Celebrating 10 years! 2007-2017

Making the Most of an LLM

So I'm aware of the reputation of LLMs as being "Lawyers Los bellyslater02/08/17
I don't say this to disparage you, but if you're not working sjlawyer02/08/17
The SAUSA ship has sailed, I've already talked to the office bellyslater02/08/17
LLM questions will by similar if you ever try to do anything sjlawyer02/08/17
The only LLM that matters at this stage in your career is th dingbat02/08/17
Sounds like you are pretty committed to this idea. If I was trollfeeder02/08/17
I have an LLM from a T3 school. It is a useless degree. massivemissive02/08/17
The LLM might not get him a gig as an AUSA but his vet statu retard02/08/17
Thanks - that's why I posted... it's a VERY nontraditional s bellyslater02/08/17
Although I agree with dingbat in substance, the specifics of mtobeinf02/09/17
you mean that Roosevelt Money dingbat02/09/17
More like my tax dollars. isthisit02/09/17
When I said T3 I meant HYS. Just saying so you have the con massivemissive02/09/17
Actually, the OP's position for LLM isn't bad. imoothereforeim02/08/17
I appreciate that - as I mentioned above, it's pretty unique bellyslater02/08/17
Sounds like a win for OP. Get free LLM while wife does 1 isthisit02/08/17
If you want to do trial work, take all the performance orien e36m302/08/17
What about another master's degree? Maybe in a different fi soupcansham02/09/17
Naw, trading one worthless degree for another won't help unl isthisit02/09/17
Why would another master's be worthless? He could pick almo soupcansham02/09/17
Really? So an MFA, MSW, non-elite MBA, etc would be better t isthisit02/09/17
EE for Patent? dingbat02/09/17
Does OP sound like he wants to be a patent attorney? He' isthisit02/09/17
EE takes too long. Maybe one of them CS programs. imoothereforeim02/09/17
If he didn't want to be a lawyer and was going to looked for soupcansham02/09/17
Even a no-name MBA can convey some useful finance/business s onehell02/17/17
You could also use your time as an LLM student to secure int blackholelaw02/09/17
I'm generally not in favor of LLMs (except for tax as others hairypalms02/09/17
NDAA prohibits OP from applying to DOD positions for 180 day clocker102/15/17

bellyslater (Feb 8, 2017 - 3:10 pm)

So I'm aware of the reputation of LLMs as being "Lawyers Losing Money," but for various personal and family reasons, I've enrolled in one next year and I'd like to make the most of it. Specifically, it's free for me b/c of military service and my spouse is doing a 1-year medical fellowship at a nearby institution. We don't plan to stay in the area beyond 1 year. It's also a far better school than the one I attended for my JD (from a top 50 to a top 20) and gives me ties to the coast where we prefer to live.

I've got a ton of military trial experience and I'd like to use the LLM to "bridge the gap" to civilian law practice. My career goals are: 1) AUSA (criminal), 2) AUSA (civil), 3) Plaintiff's firm or other trial-focused civil litigation practice, 4) law school faculty.

My school lets you custom-build the LLM according to your interests... any recs on courses/scholarship I should pursue in order to make myself as marketable as possible?

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sjlawyer (Feb 8, 2017 - 3:14 pm)

I don't say this to disparage you, but if you're not working, you are going to gain more by simply working a job, any job, over this LLM. Time might be better spent interning/working or receiving "special" status with an AUSA.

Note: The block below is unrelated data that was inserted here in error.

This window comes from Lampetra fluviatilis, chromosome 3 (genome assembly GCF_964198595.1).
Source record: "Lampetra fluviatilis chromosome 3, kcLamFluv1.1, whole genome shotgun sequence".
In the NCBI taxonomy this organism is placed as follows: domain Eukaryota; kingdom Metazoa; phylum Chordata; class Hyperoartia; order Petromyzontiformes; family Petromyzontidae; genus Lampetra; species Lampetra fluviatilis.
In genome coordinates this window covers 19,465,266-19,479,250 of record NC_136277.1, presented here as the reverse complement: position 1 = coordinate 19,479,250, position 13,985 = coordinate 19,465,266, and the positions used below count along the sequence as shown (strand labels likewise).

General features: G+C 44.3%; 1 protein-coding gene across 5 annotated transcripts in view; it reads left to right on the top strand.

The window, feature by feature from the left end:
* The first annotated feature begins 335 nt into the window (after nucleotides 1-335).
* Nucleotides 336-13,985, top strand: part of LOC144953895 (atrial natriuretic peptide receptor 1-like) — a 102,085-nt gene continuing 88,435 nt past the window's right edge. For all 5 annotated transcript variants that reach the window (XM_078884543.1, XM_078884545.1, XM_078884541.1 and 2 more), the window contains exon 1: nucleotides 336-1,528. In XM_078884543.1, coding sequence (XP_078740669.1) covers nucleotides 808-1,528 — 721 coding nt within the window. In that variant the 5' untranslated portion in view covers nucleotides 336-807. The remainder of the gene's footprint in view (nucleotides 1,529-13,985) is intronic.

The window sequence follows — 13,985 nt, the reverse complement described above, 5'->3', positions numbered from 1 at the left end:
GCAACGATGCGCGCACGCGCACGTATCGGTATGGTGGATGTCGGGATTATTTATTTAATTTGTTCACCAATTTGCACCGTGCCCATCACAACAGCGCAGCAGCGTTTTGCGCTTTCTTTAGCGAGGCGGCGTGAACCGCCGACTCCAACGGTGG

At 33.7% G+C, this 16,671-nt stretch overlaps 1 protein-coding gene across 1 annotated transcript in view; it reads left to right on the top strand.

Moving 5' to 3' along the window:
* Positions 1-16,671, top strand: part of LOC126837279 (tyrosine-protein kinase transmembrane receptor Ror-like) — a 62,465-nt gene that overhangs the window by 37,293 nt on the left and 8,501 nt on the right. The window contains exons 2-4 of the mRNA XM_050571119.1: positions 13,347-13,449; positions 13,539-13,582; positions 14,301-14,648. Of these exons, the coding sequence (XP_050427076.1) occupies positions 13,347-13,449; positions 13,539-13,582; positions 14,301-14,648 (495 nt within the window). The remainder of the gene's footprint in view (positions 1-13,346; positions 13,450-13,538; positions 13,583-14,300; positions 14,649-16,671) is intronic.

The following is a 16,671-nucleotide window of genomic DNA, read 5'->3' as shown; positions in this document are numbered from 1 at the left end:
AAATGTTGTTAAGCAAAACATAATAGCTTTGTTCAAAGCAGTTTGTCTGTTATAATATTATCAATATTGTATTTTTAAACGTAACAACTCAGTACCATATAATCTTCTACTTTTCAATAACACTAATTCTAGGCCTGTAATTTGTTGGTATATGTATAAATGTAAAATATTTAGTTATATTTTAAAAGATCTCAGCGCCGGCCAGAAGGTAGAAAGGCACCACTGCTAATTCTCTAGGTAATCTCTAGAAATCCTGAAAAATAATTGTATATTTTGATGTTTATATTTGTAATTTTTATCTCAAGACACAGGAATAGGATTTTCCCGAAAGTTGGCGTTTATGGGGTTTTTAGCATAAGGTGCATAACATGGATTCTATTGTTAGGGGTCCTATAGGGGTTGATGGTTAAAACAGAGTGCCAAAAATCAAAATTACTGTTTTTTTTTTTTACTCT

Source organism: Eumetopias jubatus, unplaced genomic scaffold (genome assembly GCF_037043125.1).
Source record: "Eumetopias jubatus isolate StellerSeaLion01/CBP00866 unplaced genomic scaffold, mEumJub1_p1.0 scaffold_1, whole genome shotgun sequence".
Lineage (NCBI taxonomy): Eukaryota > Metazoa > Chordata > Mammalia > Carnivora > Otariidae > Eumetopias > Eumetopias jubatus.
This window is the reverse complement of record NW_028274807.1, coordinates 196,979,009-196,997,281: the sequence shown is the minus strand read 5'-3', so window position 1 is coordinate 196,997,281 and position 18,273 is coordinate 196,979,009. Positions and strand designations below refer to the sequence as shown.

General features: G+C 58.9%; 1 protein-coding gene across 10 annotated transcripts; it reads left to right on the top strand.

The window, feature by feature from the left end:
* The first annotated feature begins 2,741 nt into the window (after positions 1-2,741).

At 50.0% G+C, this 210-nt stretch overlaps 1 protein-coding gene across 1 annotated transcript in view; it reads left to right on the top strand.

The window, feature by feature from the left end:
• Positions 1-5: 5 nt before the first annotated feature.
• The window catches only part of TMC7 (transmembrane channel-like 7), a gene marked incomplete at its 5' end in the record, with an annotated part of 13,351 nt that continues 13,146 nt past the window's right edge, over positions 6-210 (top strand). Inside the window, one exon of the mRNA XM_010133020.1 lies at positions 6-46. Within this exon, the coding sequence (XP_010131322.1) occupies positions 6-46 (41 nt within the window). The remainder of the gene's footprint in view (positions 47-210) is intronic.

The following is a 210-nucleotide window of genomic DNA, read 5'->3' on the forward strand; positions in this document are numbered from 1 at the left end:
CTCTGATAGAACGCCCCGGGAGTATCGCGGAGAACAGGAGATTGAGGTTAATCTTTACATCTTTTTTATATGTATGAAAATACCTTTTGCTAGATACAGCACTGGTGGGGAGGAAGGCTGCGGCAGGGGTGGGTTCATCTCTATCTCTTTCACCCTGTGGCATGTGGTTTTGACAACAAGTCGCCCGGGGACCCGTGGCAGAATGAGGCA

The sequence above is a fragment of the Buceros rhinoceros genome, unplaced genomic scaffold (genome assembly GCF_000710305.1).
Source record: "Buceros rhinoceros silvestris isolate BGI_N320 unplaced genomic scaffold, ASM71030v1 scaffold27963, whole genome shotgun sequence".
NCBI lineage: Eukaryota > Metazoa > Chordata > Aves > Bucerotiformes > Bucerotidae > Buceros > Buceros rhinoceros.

Generally, the only decently valuable LLM is tax and that doesn't fit your goals. With a JD, experience is king.

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bellyslater (Feb 8, 2017 - 3:25 pm)

The SAUSA ship has sailed, I've already talked to the office about it. They weren't interested several months ago, and with the hiring freeze, everyone's on lockdown until more guidance comes down from the new AG. That said, the point is taken: I can pursue an externship for credit in Jan. 2018.
I should also add that Uncle Sam will also pay me while I'm a full time student. It's not much, but it helps when you've got 3 mouths to feed.
WRT experience: I don't want to close doors by accepting a job I'll leave after just one year. I think it also raises a lot of questions: "Why'd you leave?" "Were you fired?" "Couldn't hack it?" Plus, I won't be licensed in the new state until at least April.

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sjlawyer (Feb 8, 2017 - 3:34 pm)

LLM questions will by similar if you ever try to do anything else. Those questions sound easily answered by your family situation. I'll be honest - stuck between choosing a non-tax LLM and avoiding paying for daycare by staying home w/ the kid, I'd pick day care. You'll save some cash and also have a good reason for a gap.

YMMV

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dingbat (Feb 8, 2017 - 5:48 pm)

The only LLM that matters at this stage in your career is the tax LLM from NYU. The rest are just a waste of money.

Further down the line, some lawyers may choose an LLM to further their knowledge in their chosen field, and use it as a marketing tool. Other than that, don't ever bother with one

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trollfeeder (Feb 8, 2017 - 7:56 pm)

Sounds like you are pretty committed to this idea. If I was wasting a year in an LLM, I would probably hound career services to start setting up interviews. Unfortunately, an LLM is not taking you down any of your preferred pathes.

Wanting to do ausa crim or plaintiff work or being a law professor is a bit broad, you should probably be a bit more realistic about your short term goals.

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massivemissive (Feb 8, 2017 - 8:02 pm)

I have an LLM from a T3 school.

It is a useless degree.

It will not get you a position as an AUSA.

It will not get you a law professor position.

You are wasting your time.

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retard (Feb 8, 2017 - 10:04 pm)

The LLM might not get him a gig as an AUSA but his vet status might. It's free, in a place where he is temporarily located, will allow him to an allowance from the USGov, and he has a good "excuse" a la bridging the gap into civilian practice.

In fact if he doesn't take it he is leaving government cheese on the table and might also not qualify for a stipend for living expenses from Uncle Sam.

He is remarkably more well situated than most here

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bellyslater (Feb 8, 2017 - 10:40 pm)

Thanks - that's why I posted... it's a VERY nontraditional situation. So I aim to make the most of it: by taking courses in advanced civil litigation and trial procedure, and then billing the LL.M. as such. Any advice or cautions with that?